Jesus Didn’t Walk on Water

Was Jesus really who he said he was? Were his miracles real?

Theologian Matthew O’Neil has written a new book that explores and dissects the divinity of Jesus. It’s called You Say That I Am: Jesus and the Messianic Problem (Dangerous Little Books, 2014):

In the excerpt below, O’Neil talks about the story of Jesus walking on water (Footnotes are omitted):

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Ken Ham is Writing a Tell-All Book About His Debate with Bill Nye

Ken Ham still thinks we’re all talking about his debate with Bill Nye.

Seriously. He thinks we’re all rethinking evolution because of stuff he said.

And he’s finally getting around to writing a tell-all book that will impress nobody.

I can’t believe he didn’t call it I Was There


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Mikey Weinstein Responds to Pat Robertson Calling Him “One Little Jewish Radical” who is “Terrorizing” the Air Force

I know Pat Robertson saying something crazy isn’t news to anybody, but now that the Air Force is allowing atheists to omit the words “So Help Me God” from the oath, he is flipping out over how quickly they changed this policy.

He’s especially angry with Mikey Weinstein of the Military Religious Freedom Foundation for writing a letter to the Secretary of Defense defending atheists. (For what it’s worth, there’s no evidence that Weinstein’s letter was the one that caused the Air Force to change its policy, but it undoubtedly helped.)

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Exploring Awe as the Source of the Sacred

The conversation about how human beings derive meaning from life, and how it ties into atheism and religion, continues on NPR’s 13.7 Cosmos & Culture blog.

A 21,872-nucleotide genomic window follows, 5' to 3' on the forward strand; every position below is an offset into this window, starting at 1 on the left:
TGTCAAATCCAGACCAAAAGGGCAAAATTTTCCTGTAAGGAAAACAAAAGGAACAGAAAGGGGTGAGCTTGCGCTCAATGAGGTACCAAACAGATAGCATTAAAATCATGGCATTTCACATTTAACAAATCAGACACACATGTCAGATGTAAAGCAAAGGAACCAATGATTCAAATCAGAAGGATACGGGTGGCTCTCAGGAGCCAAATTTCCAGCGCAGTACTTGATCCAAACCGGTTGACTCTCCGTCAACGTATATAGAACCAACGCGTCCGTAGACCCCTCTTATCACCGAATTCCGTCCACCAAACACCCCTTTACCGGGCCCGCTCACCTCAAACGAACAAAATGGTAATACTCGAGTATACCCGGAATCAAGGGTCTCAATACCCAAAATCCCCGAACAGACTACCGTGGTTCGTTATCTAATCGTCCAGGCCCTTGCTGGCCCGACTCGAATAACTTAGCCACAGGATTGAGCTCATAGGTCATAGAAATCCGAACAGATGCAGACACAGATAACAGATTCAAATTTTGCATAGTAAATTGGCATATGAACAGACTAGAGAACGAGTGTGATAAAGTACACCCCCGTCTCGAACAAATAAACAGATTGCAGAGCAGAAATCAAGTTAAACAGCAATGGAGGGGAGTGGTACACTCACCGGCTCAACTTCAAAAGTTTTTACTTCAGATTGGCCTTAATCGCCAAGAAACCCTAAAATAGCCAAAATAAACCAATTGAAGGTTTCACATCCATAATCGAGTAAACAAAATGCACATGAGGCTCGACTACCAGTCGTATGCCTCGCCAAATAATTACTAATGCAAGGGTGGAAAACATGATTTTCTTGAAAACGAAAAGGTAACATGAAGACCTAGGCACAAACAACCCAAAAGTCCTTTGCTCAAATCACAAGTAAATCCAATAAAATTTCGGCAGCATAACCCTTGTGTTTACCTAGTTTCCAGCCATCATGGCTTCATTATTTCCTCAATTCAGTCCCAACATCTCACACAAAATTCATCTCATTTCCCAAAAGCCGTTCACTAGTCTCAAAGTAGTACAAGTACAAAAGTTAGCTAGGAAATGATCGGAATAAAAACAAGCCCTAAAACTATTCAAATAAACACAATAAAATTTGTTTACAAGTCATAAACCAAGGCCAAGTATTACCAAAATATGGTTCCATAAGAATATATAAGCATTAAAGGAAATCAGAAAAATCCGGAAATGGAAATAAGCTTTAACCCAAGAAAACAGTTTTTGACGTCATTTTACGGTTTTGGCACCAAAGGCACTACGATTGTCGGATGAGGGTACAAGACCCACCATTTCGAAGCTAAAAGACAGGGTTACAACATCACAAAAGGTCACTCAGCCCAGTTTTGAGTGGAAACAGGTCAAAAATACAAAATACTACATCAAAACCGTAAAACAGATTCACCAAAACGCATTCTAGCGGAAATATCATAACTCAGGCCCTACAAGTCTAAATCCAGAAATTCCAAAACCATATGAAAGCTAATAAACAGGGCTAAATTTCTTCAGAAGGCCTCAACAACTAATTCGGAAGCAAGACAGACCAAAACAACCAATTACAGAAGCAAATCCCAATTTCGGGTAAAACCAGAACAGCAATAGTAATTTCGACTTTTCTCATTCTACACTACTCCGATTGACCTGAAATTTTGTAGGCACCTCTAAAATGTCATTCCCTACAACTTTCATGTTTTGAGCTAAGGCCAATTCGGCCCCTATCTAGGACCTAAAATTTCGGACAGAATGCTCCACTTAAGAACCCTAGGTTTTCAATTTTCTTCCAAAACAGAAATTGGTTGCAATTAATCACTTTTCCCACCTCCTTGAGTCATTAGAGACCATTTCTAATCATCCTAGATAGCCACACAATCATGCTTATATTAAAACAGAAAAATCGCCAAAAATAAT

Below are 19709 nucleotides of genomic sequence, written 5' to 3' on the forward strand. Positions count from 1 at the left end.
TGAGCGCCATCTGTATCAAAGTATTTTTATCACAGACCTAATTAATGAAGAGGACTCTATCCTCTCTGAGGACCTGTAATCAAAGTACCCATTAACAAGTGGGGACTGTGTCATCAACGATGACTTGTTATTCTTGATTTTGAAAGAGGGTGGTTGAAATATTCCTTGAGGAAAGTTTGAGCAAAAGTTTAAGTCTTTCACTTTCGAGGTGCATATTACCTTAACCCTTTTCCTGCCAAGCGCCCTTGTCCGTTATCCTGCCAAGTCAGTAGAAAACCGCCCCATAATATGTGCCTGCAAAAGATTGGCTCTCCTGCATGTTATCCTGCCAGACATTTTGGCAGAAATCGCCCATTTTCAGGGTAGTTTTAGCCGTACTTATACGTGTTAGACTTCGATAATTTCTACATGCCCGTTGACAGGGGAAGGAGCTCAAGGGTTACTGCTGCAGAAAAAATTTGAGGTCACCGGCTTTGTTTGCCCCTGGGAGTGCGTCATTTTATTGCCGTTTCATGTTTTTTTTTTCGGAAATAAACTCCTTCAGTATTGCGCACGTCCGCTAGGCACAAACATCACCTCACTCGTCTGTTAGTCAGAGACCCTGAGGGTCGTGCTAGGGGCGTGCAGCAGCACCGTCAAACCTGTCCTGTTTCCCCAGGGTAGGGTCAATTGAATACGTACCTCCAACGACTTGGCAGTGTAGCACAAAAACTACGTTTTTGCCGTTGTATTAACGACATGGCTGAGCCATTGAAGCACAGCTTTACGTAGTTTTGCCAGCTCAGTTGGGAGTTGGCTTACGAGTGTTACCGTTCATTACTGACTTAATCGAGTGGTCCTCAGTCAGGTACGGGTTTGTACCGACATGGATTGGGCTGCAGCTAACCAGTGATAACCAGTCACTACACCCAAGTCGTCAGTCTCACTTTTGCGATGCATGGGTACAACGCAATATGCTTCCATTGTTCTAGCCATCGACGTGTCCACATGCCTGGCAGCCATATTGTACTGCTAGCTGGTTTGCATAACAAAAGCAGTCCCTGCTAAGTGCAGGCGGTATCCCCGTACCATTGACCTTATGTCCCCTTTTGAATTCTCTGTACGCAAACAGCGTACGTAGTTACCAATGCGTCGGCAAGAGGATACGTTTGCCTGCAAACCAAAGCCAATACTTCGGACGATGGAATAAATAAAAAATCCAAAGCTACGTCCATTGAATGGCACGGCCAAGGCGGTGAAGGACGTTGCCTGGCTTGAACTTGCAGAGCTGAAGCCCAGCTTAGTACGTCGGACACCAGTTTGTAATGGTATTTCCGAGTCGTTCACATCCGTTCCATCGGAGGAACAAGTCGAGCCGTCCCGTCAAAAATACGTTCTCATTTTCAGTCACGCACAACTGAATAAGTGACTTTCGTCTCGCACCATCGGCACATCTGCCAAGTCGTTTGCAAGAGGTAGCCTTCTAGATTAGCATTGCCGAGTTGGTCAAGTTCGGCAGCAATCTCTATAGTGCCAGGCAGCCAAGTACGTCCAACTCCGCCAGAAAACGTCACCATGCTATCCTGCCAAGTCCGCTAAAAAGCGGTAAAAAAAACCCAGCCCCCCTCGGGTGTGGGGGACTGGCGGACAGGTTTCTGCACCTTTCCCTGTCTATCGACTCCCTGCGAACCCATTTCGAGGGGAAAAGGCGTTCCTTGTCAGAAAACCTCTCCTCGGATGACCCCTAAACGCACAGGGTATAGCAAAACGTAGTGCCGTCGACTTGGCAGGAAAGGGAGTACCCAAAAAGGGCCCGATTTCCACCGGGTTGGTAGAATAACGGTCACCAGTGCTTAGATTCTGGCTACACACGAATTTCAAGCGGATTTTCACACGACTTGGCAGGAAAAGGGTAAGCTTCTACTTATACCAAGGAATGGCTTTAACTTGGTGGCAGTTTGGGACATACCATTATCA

On Monday, I covered Alva Noë‘s take on what he sees as “Spockian Atheism,” a godless view of life that leaves no room for value or meaning (and somehow I missed the opportunity to note, “Dammit Jim, I’m an atheist, not a robot!” The shame of it…).

Now, Adam Frank has added his own take to the dialogue, with a piece called, “Is Atheist Awe A Religious Experience?

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What’s the Use of Praying?

My friend Benjamin Corey, a fellow Patheos blogger and Christian author, recently wrote that

[P]rayer is often the most effective tool a Christian has.

Effective? He’ll be visiting in a couple of weeks, and I intend to ask him, over beers, what that means. I don’t doubt that prayer can be a means of quieting or soothing your mind, like meditation. In that sense, it’s perfectly benign, even positive. (Evidently, prayer can mean many things to many people, as this fairly insipid advice from Andrew W.K. shows. Hemant wrote a very good response to it here.)

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